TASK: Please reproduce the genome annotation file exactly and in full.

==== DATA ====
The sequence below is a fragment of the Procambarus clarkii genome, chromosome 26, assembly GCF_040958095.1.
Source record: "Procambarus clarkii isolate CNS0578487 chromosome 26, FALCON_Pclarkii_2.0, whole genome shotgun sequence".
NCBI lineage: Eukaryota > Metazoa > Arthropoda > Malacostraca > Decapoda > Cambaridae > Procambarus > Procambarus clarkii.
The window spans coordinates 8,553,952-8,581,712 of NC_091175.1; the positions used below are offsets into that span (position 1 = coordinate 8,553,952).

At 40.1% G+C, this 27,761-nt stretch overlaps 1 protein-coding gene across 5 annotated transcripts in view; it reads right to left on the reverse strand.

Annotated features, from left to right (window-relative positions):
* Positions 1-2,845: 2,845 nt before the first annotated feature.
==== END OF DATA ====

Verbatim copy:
The sequence below is a fragment of the Procambarus clarkii genome, chromosome 26, assembly GCF_040958095.1.
Source record: "Procambarus clarkii isolate CNS0578487 chromosome 26, FALCON_Pclarkii_2.0, whole genome shotgun sequence".
NCBI lineage: Eukaryota > Metazoa > Arthropoda > Malacostraca > Decapoda > Cambaridae > Procambarus > Procambarus clarkii.
The window spans coordinates 8,553,952-8,581,712 of NC_091175.1; the positions used below are offsets into that span (position 1 = coordinate 8,553,952).

At 40.1% G+C, this 27,761-nt stretch overlaps 1 protein-coding gene across 5 annotated transcripts in view; it reads right to left on the reverse strand.

Annotated features, from left to right (window-relative positions):
* Positions 1-2,845: 2,845 nt before the first annotated feature.